(January 26, 2020 / JNS) In recent weeks, the United States has returned to the Middle East, in a major way. With a lightning strike, it knocked Iran on its heels, erased all its achievements of the past few years and mainly exposed its weakness. It is an illuminating fact that after Iran sustained the U.S. knockout punch—in the form of the assassination of Qassem Soleimani, the brains and engine behind Iran’s regional machinations—thousands in Iran took to the streets, not in solidarity with the ayatollah regime, which lost one of its most senior and dearest sons—but to protest against it.
Truth be told, the United States has lost interest in the Middle East, and has apparently also sobered up to the illusion of a “new Middle East.” The American economy isn’t dependent on gas and oil from the region, and the country is more cognizant that wide swaths of the region are nothing but “sand and death,” in the words of U.S. President Donald Trump.
But the United States hasn’t abandoned the region, and it certainly hasn’t lost its status in it. Its military presence is still significant, and the firepower at its disposal in the region is immense. The fact that the United States is led by an unpredictable president who tends to ignore the experts in Washington—who are known for their caution and hesitance and who in the past have never missed an opportunity to squander historic opportunities—only strengthens his standing in the region as a figure every dictator and terrorist organization, from Bashar Assad in Syria to Hezbollah in Lebanon, must take into account.
Washington’s return to the Middle East also raises expectations for the “resurrection” of the “deal of the century.” Theoretically, Washington currently has no reason to delay unveiling it. The United States has close and positive relations with the majority of Arab states, which are willing to help push the peace plan forward. It has been reported in the past that these states are pressuring the Palestinians to temper their rejectionist position. America’s stance with them against Iran has only increased their commitment to it.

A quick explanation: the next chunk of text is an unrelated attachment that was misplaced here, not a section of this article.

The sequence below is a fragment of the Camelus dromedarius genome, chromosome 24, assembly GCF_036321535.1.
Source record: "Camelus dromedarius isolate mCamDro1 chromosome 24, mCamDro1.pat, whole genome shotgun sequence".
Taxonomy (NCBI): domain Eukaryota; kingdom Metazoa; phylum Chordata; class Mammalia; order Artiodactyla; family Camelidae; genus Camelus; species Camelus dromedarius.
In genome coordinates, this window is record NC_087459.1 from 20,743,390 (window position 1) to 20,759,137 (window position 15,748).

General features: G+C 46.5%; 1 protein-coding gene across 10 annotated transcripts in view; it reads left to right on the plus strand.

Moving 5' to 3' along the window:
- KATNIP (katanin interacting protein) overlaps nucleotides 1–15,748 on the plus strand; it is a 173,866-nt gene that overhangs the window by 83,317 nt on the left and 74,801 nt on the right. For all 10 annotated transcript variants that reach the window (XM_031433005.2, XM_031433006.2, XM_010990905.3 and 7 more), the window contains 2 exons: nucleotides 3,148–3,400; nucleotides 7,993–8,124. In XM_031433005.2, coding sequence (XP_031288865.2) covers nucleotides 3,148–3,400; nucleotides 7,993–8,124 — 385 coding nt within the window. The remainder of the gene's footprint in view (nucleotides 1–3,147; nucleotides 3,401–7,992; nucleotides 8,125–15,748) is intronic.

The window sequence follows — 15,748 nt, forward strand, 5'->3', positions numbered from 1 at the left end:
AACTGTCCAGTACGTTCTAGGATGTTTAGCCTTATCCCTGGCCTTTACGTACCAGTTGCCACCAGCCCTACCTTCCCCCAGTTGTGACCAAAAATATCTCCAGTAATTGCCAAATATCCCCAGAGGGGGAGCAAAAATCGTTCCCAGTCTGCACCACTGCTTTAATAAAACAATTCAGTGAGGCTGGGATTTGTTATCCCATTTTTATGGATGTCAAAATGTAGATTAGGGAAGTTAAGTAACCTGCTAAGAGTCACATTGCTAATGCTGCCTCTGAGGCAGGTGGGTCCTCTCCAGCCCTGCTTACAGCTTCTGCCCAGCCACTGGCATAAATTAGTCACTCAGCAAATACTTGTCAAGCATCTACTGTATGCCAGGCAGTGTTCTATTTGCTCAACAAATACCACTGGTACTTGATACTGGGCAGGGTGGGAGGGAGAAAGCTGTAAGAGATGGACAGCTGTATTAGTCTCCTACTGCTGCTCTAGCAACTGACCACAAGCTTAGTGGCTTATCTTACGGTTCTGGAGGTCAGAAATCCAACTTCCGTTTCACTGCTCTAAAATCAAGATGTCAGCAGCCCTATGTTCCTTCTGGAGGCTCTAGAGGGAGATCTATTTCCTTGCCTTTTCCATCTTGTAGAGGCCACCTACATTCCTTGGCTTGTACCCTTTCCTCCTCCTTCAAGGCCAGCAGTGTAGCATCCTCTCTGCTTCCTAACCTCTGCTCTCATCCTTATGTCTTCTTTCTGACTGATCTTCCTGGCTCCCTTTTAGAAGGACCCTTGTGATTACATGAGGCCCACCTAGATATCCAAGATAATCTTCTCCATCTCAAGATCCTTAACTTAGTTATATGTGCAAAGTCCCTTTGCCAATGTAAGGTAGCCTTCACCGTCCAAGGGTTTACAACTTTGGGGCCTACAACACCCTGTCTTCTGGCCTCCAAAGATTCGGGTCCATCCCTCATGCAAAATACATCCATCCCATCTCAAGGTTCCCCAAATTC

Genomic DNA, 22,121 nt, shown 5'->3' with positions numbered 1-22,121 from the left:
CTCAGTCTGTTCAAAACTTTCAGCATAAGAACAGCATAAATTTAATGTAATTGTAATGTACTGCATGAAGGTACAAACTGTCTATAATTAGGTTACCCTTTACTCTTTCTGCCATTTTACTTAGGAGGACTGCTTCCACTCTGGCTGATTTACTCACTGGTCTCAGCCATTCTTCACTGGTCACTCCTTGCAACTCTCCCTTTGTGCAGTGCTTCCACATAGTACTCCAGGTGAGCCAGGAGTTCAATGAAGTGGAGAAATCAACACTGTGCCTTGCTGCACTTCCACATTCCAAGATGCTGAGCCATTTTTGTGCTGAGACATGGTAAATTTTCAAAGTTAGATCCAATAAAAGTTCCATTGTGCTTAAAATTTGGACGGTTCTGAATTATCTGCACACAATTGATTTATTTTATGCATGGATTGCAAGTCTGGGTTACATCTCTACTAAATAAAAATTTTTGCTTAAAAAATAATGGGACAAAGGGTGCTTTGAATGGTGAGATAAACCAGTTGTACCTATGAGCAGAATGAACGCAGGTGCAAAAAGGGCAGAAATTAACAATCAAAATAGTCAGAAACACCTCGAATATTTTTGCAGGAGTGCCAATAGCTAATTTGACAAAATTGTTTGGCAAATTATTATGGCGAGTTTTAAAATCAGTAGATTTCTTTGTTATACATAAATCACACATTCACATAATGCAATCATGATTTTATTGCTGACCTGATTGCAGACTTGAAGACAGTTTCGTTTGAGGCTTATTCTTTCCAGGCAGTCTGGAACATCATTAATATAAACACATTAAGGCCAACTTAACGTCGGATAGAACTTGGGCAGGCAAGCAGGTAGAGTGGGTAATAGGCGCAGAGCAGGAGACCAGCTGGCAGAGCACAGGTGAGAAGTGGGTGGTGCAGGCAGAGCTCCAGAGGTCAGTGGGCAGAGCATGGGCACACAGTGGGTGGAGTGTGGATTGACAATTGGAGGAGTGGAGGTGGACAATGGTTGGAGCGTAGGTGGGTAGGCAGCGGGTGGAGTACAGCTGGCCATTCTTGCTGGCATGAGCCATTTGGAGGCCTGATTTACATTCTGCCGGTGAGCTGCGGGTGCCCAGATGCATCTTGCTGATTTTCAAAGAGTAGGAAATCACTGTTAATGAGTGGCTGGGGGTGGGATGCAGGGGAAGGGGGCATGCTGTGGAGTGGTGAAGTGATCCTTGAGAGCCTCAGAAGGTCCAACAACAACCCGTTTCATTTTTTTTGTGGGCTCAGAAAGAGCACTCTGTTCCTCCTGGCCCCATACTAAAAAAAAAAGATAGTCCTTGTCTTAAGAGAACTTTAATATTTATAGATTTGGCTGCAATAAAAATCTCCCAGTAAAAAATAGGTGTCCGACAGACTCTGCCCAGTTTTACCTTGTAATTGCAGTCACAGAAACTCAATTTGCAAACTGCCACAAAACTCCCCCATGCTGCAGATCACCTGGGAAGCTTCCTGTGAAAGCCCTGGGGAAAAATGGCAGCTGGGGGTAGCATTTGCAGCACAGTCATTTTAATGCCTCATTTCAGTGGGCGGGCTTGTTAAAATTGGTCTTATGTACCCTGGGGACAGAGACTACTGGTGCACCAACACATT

With that, it’s clear to the Americans that progress toward a resolution to the Israeli-Palestinian conflict won’t stabilize the region or cure its ills, and it appears there is deep mistrust in Washington about the Palestinians’ intentions and their leadership’s ability to reach an accord. The Palestinians have assumed a rejectionist posture because the Americans are refusing to coddle them. Furthermore, the Americans are also pressing them to reach an agreement based on the reality on the ground. Cases in point were the Trump administration’s recognition of Jerusalem as Israel’s capital and its sovereignty on the Golan Heights.
However, if the Americans vacillate with regard to unveiling the peace plan, or lose interest in it, which doesn’t seem likely based on recent events, it will be incumbent upon Israel to take action to alter the status quo. Israel’s current status and its economic, diplomatic and military clout allow it to advance strategic and even historic initiatives it could only have dreamed of in the past. It seems such initiatives are fundamentally palatable to the U.S. administration and even coincide with the general outlines of its peace plan.
Apparently there is also broad consensus within the Israeli political system for these initiatives, as evidenced by Blue and White leader Benny Gantz’s recent declaration in favor of annexing the Jordan Valley. It will be regrettable if the political quagmire in Israel prevents these initiatives from materializing, or postpones them until after the election, if ever.
Either way, the burgeoning status of the United States and Israel in the region means that Israel’s future is now in its own hands more than ever before. Shaping this future is the next government’s first order of business.
Eyal Zisser is a lecturer in the Middle East History Department at Tel Aviv University.
This article first appeared in Israel Hayom.
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